5G remains one of the most buzzed about topics in the wireless world right now. It is probably something most internet users are waiting for, and now they won’t need to wait for long. AT&T in collaboration with Ericsson and Intel have announced plans to unveil the 5G roadmap this year, to customers this next-generation super-fast, flexible wireless connectivity.
AT&T says they plan to collaborate with Ericsson and Intel to work on 5G solutions in its labs starting in the second quarter of this year, with outdoor tests and trials over the summer. Field trials of 5G technologies are expected to provide wireless connectivity to fixed locations in Austin before the end of this year. According to the company, the trials will help guide its 5G standards contributions, and set the stage for widespread commercial and mobile availability once technology standards for 5G are established.
Technologies such as millimeter waves, network function virtualization (NFV), and software-defined networking (SDN) will be among the key ingredients for future 5G experiences. AT&T Labs has been working on these technologies for years and has filed dozens of patents connected with them.
The company says it expects 5G to deliver speeds 10-100 times faster than today’s average 4G LTE connections. Customers will see speeds measured in gigabits per second, not megabits. For reference, at one gigabit per second, you can download a TV show in less than 3 seconds. Customers will also see much lower latency with 5G. Latency, for example, is how long it takes after you press play on a video app for the video to start streaming on your device. AT&T expects 5G latency in the range of 1 to 5 milliseconds.
“New experiences like virtual reality, self-driving cars, robotics, smart cities and more are about to test networks like never before,” John Donovan, Chief Strategy Officer and Group President, AT&T Technology and Operations said. “These technologies will be immersive, pervasive and responsive to customers. 5G will help make them a reality. 5G will reach its full potential because we will build it on a software-centric architecture that can adapt quickly to new demands and give customers more control of their network services. Our approach is simple – deliver a unified experience built with 5G, software-defined networking (SDN), Big Data, security and open source software.”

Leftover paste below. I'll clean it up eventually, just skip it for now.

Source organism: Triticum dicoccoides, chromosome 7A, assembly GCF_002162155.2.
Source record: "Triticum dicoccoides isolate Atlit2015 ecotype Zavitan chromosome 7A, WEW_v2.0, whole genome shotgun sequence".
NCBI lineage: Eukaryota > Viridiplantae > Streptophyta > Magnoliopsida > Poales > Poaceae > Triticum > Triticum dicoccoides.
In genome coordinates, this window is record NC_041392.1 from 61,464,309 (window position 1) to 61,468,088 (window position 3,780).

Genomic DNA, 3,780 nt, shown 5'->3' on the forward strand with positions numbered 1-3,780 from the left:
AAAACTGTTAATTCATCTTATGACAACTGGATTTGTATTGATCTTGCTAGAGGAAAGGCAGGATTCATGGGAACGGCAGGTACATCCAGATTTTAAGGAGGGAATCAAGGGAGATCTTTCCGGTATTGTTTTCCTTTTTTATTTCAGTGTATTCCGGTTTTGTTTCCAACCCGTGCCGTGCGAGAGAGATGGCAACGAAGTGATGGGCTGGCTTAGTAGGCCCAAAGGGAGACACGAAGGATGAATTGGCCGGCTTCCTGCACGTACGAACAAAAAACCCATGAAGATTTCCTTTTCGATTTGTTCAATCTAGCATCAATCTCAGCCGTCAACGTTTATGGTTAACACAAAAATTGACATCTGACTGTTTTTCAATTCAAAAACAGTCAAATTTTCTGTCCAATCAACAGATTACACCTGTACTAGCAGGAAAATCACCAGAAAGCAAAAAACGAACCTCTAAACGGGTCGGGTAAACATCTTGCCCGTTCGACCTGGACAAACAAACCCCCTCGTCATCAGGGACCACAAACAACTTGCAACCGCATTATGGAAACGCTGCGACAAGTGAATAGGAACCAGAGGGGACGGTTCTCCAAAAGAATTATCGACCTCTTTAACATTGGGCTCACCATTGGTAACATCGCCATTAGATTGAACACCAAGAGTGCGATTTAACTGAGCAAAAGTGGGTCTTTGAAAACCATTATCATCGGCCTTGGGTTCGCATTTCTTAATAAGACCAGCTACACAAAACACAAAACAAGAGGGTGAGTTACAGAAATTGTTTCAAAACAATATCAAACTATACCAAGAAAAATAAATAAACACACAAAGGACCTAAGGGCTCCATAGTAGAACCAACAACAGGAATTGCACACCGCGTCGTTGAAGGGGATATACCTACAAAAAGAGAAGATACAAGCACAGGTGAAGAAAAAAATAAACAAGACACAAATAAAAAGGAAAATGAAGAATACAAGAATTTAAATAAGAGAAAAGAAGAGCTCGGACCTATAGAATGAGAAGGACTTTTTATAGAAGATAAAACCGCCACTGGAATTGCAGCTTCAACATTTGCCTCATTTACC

Data traffic on AT&T’s wireless network grew more than 150,000% from 2007 through 2015, and the company says this was driven largely by video. More than 60% of the data traffic on its total network was video in 2015. The company said 4K video, virtual reality, and IoT will drive the next wave of traffic growth adding that 5G is ideal for those bandwidth-hungry applications because it will support multiple radio interfaces, enable more spectrum efficiency, and take advantage of SDN and network function virtualization (NFV).
The company says it is conducting its 5G trials in such a way that it will be able to pivot to compliant commercial deployments once 5G technology standards are set. The international standards body, 3GPP, will likely complete the first phase of that process in 2018.
5G will be efficient and cost-effective because it will give every customer and device exactly what it needs from the same network – whether it’s 10-year battery life for massive sensor networks or multi-gigabit speeds for large data transfers. AT&T’s global leadership in moving to SDN gives us a head start in supporting exploding growth in mobile video consumption. Combined with our superior spectrum position and broadband build-out commitment to millions of locations throughout the United States, AT&T’s virtualized network will be able to support those next-generation applications quickly and efficiently.
“AT&T’s 5G field trials will play an important role in ensuring rapid and wide-scale adoption of this next generation mobile technology,” Arun Bansal, Senior Vice President and Head of Business Unit Radio, Ericsson said. “5G will impact the entire mobile network – from devices to access and core to cloud – and open up exciting new IoT applications for consumers and industry, so Ericsson is enabling AT&T to move beyond 5G lab tests to gain a greater understanding of 5G’s potential in their own network environments and markets.”
“As early 5G development and trials get underway, industry collaboration is necessary to implement new network architectures and prepare for commercial availability,” Aicha Evans, corporate vice president and general manager of the Intel Communication and Devices Group added. “At Intel, we know that working with partners like AT&T and Ericsson is essential to bringing faster and more efficient wireless networks that will bring new and richer experiences to our lives.”